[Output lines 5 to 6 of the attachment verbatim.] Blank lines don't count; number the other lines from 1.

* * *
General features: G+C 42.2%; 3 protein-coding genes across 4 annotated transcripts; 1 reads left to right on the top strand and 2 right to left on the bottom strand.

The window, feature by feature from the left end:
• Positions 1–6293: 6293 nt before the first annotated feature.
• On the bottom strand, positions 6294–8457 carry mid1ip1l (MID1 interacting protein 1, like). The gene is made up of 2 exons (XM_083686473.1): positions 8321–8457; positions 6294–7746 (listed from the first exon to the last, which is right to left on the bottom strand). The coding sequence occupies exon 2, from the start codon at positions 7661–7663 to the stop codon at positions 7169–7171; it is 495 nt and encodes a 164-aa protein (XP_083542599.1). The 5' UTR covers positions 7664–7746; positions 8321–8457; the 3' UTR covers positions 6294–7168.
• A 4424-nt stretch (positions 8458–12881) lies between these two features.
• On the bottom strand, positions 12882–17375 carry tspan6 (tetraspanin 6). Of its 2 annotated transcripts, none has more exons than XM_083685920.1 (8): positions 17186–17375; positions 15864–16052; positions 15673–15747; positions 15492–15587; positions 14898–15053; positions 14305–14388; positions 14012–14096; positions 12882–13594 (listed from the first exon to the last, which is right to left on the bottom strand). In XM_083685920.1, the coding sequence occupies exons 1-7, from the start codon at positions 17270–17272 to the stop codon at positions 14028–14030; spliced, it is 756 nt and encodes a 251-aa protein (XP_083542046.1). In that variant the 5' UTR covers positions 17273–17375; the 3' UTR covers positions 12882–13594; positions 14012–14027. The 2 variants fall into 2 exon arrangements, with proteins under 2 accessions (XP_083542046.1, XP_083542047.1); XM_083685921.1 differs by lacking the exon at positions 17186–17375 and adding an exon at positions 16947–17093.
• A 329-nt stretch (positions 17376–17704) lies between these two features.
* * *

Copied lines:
• A 4424-nt stretch (positions 8458–12881) lies between these two features.
• On the bottom strand, positions 12882–17375 carry tspan6 (tetraspanin 6). Of its 2 annotated transcripts, none has more exons than XM_083685920.1 (8): positions 17186–17375; positions 15864–16052; positions 15673–15747; positions 15492–15587; positions 14898–15053; positions 14305–14388; positions 14012–14096; positions 12882–13594 (listed from the first exon to the last, which is right to left on the bottom strand). In XM_083685920.1, the coding sequence occupies exons 1-7, from the start codon at positions 17270–17272 to the stop codon at positions 14028–14030; spliced, it is 756 nt and encodes a 251-aa protein (XP_083542046.1). In that variant the 5' UTR covers positions 17273–17375; the 3' UTR covers positions 12882–13594; positions 14012–14027. The 2 variants fall into 2 exon arrangements, with proteins under 2 accessions (XP_083542046.1, XP_083542047.1); XM_083685921.1 differs by lacking the exon at positions 17186–17375 and adding an exon at positions 16947–17093.